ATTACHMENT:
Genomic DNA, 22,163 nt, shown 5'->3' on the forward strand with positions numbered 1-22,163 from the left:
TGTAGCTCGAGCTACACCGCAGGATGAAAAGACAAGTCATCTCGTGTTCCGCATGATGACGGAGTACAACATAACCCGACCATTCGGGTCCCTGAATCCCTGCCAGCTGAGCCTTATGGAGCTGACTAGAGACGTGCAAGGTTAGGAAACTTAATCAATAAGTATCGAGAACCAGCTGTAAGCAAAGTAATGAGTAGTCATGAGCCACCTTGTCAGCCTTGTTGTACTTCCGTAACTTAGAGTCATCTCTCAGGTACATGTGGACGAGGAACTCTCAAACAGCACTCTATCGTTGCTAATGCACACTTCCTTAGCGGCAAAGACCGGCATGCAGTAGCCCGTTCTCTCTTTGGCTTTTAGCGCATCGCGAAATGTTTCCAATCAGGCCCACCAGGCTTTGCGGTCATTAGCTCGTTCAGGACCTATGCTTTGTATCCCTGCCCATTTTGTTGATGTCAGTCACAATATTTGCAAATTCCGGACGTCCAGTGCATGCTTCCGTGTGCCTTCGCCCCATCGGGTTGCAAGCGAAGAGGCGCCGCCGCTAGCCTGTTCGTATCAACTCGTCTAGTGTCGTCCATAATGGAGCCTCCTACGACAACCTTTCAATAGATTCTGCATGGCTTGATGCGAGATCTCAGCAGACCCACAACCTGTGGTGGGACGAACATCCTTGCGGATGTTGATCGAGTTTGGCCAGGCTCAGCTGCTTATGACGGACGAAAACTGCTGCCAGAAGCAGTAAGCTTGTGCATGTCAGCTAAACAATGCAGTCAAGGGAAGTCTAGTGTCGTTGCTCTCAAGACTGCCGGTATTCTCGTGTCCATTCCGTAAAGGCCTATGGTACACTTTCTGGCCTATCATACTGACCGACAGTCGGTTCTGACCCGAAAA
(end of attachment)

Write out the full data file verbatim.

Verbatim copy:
Genomic DNA, 22,163 nt, shown 5'->3' on the forward strand with positions numbered 1-22,163 from the left:
TGTAGCTCGAGCTACACCGCAGGATGAAAAGACAAGTCATCTCGTGTTCCGCATGATGACGGAGTACAACATAACCCGACCATTCGGGTCCCTGAATCCCTGCCAGCTGAGCCTTATGGAGCTGACTAGAGACGTGCAAGGTTAGGAAACTTAATCAATAAGTATCGAGAACCAGCTGTAAGCAAAGTAATGAGTAGTCATGAGCCACCTTGTCAGCCTTGTTGTACTTCCGTAACTTAGAGTCATCTCTCAGGTACATGTGGACGAGGAACTCTCAAACAGCACTCTATCGTTGCTAATGCACACTTCCTTAGCGGCAAAGACCGGCATGCAGTAGCCCGTTCTCTCTTTGGCTTTTAGCGCATCGCGAAATGTTTCCAATCAGGCCCACCAGGCTTTGCGGTCATTAGCTCGTTCAGGACCTATGCTTTGTATCCCTGCCCATTTTGTTGATGTCAGTCACAATATTTGCAAATTCCGGACGTCCAGTGCATGCTTCCGTGTGCCTTCGCCCCATCGGGTTGCAAGCGAAGAGGCGCCGCCGCTAGCCTGTTCGTATCAACTCGTCTAGTGTCGTCCATAATGGAGCCTCCTACGACAACCTTTCAATAGATTCTGCATGGCTTGATGCGAGATCTCAGCAGACCCACAACCTGTGGTGGGACGAACATCCTTGCGGATGTTGATCGAGTTTGGCCAGGCTCAGCTGCTTATGACGGACGAAAACTGCTGCCAGAAGCAGTAAGCTTGTGCATGTCAGCTAAACAATGCAGTCAAGGGAAGTCTAGTGTCGTTGCTCTCAAGACTGCCGGTATTCTCGTGTCCATTCCGTAAAGGCCTATGGTACACTTTCTGGCCTATCATACTGACCGACAGTCGGTTCTGACCCGAAAA